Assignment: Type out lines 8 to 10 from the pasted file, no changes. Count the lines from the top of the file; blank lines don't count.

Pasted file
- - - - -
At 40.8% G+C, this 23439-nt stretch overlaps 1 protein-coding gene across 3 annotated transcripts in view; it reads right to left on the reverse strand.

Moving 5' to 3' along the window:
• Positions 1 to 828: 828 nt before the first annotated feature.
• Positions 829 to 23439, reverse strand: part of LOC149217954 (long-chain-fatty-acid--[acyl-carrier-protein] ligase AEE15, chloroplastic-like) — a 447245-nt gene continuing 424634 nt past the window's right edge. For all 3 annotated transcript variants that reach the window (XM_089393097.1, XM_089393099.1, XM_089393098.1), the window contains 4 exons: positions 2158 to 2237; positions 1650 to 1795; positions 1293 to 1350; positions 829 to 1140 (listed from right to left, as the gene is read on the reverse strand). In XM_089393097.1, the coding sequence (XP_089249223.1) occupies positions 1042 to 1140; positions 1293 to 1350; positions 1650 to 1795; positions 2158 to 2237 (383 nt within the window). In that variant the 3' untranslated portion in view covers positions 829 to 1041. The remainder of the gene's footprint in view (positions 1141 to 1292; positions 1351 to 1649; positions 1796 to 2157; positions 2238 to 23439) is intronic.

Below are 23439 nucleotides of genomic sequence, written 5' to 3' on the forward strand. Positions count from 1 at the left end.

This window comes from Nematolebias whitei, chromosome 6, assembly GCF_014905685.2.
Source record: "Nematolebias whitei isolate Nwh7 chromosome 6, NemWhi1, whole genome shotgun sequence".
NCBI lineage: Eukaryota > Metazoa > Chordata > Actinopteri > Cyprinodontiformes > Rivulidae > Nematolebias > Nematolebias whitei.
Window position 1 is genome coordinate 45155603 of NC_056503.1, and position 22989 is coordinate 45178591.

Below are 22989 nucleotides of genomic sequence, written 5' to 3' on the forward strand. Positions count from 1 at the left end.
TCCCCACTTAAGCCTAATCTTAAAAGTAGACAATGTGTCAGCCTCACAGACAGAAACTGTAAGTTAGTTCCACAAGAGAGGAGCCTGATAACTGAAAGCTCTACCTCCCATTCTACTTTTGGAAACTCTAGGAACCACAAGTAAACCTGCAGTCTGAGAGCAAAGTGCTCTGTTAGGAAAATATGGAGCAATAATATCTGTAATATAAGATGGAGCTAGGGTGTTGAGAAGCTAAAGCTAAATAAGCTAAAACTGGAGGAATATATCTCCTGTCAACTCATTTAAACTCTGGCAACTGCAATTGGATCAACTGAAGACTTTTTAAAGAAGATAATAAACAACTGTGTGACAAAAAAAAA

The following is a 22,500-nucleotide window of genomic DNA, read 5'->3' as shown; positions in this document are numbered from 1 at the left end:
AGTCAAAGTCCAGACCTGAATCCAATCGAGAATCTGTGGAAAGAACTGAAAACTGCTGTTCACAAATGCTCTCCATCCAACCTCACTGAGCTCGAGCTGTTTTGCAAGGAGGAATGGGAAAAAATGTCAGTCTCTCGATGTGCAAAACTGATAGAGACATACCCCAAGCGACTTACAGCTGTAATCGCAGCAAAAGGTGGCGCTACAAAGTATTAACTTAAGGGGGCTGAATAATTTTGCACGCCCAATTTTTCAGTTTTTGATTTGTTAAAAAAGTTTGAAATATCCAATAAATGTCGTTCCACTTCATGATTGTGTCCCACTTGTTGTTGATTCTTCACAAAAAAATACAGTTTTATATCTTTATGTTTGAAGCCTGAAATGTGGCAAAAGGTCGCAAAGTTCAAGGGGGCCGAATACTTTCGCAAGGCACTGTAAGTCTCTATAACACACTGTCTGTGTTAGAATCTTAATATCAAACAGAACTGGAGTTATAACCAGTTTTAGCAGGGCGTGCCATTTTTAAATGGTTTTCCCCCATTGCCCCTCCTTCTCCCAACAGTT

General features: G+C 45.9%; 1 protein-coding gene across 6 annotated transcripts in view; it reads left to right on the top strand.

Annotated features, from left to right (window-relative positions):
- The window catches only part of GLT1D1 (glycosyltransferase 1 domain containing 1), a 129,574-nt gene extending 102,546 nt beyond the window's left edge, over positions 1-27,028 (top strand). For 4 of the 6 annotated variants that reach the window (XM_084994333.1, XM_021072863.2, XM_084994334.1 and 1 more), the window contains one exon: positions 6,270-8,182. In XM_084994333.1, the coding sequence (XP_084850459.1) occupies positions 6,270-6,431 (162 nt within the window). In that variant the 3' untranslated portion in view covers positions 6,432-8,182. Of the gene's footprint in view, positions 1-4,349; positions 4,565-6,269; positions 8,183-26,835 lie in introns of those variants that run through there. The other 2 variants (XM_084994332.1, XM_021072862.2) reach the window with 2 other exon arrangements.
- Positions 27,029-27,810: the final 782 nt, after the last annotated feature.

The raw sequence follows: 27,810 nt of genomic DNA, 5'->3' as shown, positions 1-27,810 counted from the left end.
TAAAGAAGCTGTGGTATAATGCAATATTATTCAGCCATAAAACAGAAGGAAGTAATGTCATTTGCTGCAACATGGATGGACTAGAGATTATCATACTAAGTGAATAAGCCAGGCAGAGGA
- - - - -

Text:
NCBI lineage: Eukaryota > Metazoa > Chordata > Actinopteri > Cyprinodontiformes > Rivulidae > Nematolebias > Nematolebias whitei.
Window position 1 is genome coordinate 45155603 of NC_056503.1, and position 22989 is coordinate 45178591.

Below are 22989 nucleotides of genomic sequence, written 5' to 3' on the forward strand. Positions count from 1 at the left end.